Carmel River Steelhead Coming Back
#CarmelRiver coming back to life! San Clemente dam removal opened up miles of freshwater habitat.#ditchdams https://t.co/4NUSR1vLQY
— California Trout (@CalTrout) November 1, 2017
Nice piece in Water Deeply about the comeback of Monterery County’s Carmel River. Two years after the demolition of San Clemente Dam, the river’s essentially extinct steelhead population has experienced something of a renaissance.
Here’s reporter Enrique Gili with more:
Prior to demolition, the prognosis for the steelhead residing in the Carmel River was dire.
Historic steelhead runs on the Carmel River used to be around 20,000 but that number had dropped to fewer than 800 by 2015. NOAA scientist Williams, who has conducted steelhead surveys along sections of the river prior to and after the dam’s demolition, compared their decline to a “death by a thousand cuts.” He attributes their losses to the rise of human habitation in California and to the subsequent demand for water to cultivate crops and for use by cities for the sake of economic development. “We’ve pushed them to the razor’s edge by modifying their habitat,” he said.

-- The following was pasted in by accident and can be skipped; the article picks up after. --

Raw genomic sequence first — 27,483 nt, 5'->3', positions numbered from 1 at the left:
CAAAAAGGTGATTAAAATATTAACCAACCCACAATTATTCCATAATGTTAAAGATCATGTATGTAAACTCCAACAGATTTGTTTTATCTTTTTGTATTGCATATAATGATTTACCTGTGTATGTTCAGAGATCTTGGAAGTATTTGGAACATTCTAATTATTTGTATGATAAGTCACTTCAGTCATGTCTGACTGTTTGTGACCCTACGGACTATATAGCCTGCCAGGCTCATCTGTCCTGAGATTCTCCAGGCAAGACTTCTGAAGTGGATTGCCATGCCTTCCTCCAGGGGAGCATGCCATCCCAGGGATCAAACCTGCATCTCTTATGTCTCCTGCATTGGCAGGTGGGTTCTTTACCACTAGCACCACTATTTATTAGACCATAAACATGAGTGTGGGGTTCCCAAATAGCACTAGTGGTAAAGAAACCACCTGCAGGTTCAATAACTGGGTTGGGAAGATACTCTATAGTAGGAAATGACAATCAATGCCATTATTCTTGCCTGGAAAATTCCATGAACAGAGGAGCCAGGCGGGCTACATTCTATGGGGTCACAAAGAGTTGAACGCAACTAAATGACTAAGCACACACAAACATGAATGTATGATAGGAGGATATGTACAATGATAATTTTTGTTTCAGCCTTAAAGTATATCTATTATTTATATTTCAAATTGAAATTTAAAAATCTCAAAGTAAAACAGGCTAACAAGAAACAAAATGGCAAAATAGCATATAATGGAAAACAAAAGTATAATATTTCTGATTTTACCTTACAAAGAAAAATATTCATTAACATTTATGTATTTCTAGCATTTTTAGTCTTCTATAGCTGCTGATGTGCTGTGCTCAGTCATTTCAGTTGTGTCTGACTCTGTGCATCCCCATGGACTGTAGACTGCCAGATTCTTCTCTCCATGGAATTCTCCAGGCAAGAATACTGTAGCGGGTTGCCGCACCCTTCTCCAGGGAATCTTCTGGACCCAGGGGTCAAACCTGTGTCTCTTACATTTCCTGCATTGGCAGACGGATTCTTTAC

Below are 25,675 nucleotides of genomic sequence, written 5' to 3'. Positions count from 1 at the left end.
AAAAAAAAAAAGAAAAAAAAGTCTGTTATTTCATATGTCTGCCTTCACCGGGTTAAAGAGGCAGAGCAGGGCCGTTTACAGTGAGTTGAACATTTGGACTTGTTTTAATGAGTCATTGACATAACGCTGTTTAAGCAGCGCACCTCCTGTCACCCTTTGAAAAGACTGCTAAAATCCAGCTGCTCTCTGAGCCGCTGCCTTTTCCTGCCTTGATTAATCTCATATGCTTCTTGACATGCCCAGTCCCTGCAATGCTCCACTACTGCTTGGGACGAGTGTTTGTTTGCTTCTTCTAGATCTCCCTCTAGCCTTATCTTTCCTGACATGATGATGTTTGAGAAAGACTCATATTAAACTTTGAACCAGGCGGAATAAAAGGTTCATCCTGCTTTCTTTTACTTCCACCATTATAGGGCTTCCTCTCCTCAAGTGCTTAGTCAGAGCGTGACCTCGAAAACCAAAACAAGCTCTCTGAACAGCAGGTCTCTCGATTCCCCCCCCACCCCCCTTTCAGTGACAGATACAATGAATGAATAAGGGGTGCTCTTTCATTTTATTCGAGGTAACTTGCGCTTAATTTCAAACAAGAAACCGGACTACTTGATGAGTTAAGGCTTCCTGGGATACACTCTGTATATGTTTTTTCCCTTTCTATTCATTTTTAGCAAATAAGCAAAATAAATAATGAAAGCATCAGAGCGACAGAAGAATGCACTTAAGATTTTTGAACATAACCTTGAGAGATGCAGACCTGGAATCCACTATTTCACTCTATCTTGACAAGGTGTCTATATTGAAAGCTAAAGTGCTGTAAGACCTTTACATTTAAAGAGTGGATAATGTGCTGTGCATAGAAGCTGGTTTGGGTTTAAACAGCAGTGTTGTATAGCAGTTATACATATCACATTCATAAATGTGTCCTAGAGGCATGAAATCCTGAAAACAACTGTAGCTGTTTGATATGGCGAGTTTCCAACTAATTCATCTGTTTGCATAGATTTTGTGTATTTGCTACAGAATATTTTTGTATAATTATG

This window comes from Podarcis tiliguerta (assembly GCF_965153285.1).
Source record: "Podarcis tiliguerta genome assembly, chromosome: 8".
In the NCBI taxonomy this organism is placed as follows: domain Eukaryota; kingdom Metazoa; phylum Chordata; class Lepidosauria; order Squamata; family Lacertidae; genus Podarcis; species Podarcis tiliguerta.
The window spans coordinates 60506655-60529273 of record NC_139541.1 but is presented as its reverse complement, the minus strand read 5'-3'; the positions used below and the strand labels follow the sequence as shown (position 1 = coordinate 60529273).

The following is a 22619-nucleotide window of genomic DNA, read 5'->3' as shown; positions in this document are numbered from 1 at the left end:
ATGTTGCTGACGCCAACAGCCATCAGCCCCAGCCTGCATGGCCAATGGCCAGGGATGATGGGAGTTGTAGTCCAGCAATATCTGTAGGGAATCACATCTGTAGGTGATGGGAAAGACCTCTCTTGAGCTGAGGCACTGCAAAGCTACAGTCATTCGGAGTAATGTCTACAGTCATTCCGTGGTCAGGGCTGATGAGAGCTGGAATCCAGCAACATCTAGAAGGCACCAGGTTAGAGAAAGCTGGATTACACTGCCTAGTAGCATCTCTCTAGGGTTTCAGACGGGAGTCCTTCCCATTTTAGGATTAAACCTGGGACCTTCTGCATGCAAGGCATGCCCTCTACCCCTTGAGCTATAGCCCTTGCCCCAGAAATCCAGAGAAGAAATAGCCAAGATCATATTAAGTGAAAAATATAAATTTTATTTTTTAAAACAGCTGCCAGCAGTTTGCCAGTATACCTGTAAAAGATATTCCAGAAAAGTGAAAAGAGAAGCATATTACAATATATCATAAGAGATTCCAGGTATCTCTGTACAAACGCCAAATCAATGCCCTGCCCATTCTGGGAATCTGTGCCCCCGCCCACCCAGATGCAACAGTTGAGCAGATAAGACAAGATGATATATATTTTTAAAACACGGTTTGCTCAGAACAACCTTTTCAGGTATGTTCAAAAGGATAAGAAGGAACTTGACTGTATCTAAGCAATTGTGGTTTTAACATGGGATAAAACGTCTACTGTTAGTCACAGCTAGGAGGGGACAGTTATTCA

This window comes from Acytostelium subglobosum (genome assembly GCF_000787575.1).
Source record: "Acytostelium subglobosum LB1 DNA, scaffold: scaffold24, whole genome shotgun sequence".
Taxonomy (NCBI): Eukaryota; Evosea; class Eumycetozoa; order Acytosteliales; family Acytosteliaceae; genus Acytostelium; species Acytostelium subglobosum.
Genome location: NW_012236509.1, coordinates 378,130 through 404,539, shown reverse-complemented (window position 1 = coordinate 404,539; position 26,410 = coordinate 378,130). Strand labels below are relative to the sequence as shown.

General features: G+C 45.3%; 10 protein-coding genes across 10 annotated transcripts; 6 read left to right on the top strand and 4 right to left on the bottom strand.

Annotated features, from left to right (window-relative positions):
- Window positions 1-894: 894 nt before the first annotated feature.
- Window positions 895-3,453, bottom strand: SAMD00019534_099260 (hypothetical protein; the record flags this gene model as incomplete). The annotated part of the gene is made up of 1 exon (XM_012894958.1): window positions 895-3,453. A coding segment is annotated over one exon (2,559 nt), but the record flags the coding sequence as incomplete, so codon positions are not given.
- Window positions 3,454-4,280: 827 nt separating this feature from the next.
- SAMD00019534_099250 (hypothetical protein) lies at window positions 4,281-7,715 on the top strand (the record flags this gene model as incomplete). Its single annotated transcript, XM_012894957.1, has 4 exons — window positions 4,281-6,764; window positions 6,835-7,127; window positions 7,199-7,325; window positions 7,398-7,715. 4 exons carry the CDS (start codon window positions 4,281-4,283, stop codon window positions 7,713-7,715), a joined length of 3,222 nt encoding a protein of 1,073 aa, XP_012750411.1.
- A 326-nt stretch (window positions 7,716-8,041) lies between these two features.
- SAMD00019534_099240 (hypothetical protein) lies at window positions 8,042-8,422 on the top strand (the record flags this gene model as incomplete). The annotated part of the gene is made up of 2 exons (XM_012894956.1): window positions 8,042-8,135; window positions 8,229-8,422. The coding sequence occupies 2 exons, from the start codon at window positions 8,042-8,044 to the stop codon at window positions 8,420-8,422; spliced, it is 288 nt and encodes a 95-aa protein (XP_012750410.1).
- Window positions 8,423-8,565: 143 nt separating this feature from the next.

Monterey County was no exception. The demand for water led to the construction of the San Clemente Dam in 1921. In turn, the dam blocked the Carmel River’s flow, undermining its ability to support steelhead. And for decades, the steelhead had to climb a fish ladder to swim above the dam, a challenging task made even more difficult during times of flood and drought.
After two years, the river is messy and messy is good. Prior to demolition, the structure had not only blocked steelheads’ ability to swim upstream, but also deprived the river of qualities necessary for their survival. Among them, the river lacked the ability to transfer debris downstream. This is a necessary factor in creating the variety of freshwater habitats young fish require to mature, prior to entering the Pacific Ocean.
Post-dam removal, Williams has seen a mix of fish at various stages of development, both above and below the site of the dam, which is a positive sign that steelhead populations are on the rebound. After surveying numerous sites along the river multiple times, “there’s no cause for concern, and reason for optimism,” he said. He’s upbeat, but he will have to withhold his judgment until NOAA issues its final report, due next spring. With the demolition of the dam, the fish counter used to calculate their numbers was also removed. In turn, the steelhead population is harder to calculate, he explained.